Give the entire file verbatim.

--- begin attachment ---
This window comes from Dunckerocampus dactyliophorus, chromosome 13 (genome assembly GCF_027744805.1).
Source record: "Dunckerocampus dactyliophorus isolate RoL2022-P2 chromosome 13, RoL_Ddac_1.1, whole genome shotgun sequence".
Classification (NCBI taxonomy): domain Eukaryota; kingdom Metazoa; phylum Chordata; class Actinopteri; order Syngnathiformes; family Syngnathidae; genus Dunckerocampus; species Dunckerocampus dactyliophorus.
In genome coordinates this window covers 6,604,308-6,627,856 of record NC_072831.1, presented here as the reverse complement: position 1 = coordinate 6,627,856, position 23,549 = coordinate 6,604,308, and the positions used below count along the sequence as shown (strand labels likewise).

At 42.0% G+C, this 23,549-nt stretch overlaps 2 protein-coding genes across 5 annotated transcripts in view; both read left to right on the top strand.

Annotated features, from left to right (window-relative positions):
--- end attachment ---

This window comes from Dunckerocampus dactyliophorus, chromosome 13 (genome assembly GCF_027744805.1).
Source record: "Dunckerocampus dactyliophorus isolate RoL2022-P2 chromosome 13, RoL_Ddac_1.1, whole genome shotgun sequence".
Classification (NCBI taxonomy): domain Eukaryota; kingdom Metazoa; phylum Chordata; class Actinopteri; order Syngnathiformes; family Syngnathidae; genus Dunckerocampus; species Dunckerocampus dactyliophorus.
In genome coordinates this window covers 6,604,308-6,627,856 of record NC_072831.1, presented here as the reverse complement: position 1 = coordinate 6,627,856, position 23,549 = coordinate 6,604,308, and the positions used below count along the sequence as shown (strand labels likewise).

At 42.0% G+C, this 23,549-nt stretch overlaps 2 protein-coding genes across 5 annotated transcripts in view; both read left to right on the top strand.

Annotated features, from left to right (window-relative positions):